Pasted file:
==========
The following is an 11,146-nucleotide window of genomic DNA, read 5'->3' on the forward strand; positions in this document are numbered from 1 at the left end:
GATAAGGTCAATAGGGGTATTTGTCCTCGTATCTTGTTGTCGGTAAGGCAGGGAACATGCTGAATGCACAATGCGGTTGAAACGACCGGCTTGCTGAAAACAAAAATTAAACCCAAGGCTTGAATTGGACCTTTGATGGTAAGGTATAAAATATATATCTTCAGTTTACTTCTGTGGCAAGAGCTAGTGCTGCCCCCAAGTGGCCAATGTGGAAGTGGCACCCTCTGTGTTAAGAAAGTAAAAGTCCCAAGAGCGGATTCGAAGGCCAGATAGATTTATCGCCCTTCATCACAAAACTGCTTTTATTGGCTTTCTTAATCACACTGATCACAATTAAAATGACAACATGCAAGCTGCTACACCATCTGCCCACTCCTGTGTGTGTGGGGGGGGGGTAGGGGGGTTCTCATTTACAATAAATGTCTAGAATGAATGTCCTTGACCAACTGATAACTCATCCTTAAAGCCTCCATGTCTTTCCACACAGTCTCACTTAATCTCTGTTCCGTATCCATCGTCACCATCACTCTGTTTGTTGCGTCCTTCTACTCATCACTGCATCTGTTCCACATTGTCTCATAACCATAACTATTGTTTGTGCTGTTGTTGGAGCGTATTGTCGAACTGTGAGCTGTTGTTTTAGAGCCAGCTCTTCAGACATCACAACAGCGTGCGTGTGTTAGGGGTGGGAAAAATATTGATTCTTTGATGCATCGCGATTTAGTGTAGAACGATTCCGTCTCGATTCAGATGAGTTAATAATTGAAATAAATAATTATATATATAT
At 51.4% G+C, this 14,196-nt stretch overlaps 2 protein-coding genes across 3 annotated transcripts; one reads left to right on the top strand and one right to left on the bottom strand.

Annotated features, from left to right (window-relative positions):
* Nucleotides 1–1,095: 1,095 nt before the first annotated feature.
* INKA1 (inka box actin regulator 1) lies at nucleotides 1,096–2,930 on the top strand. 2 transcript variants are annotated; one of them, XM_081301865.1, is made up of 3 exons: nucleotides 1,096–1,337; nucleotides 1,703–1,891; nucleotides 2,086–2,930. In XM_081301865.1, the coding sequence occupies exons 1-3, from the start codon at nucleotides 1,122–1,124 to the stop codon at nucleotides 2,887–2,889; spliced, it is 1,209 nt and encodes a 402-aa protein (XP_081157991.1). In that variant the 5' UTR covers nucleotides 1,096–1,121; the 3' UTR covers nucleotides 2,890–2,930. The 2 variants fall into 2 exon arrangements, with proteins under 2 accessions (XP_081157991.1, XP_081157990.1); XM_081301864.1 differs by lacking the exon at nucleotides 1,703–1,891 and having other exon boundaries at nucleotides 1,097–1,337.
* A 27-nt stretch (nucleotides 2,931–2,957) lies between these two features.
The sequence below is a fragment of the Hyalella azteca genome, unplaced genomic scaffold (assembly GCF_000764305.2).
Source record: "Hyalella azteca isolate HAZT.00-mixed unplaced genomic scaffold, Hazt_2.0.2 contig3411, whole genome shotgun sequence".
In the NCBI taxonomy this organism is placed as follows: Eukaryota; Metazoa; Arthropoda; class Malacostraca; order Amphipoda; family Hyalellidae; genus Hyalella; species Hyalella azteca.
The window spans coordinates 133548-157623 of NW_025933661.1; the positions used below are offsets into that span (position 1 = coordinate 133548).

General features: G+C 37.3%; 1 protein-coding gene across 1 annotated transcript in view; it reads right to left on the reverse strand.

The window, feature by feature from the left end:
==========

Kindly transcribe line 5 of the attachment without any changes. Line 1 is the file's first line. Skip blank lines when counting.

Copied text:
* Nucleotides 1–1,095: 1,095 nt before the first annotated feature.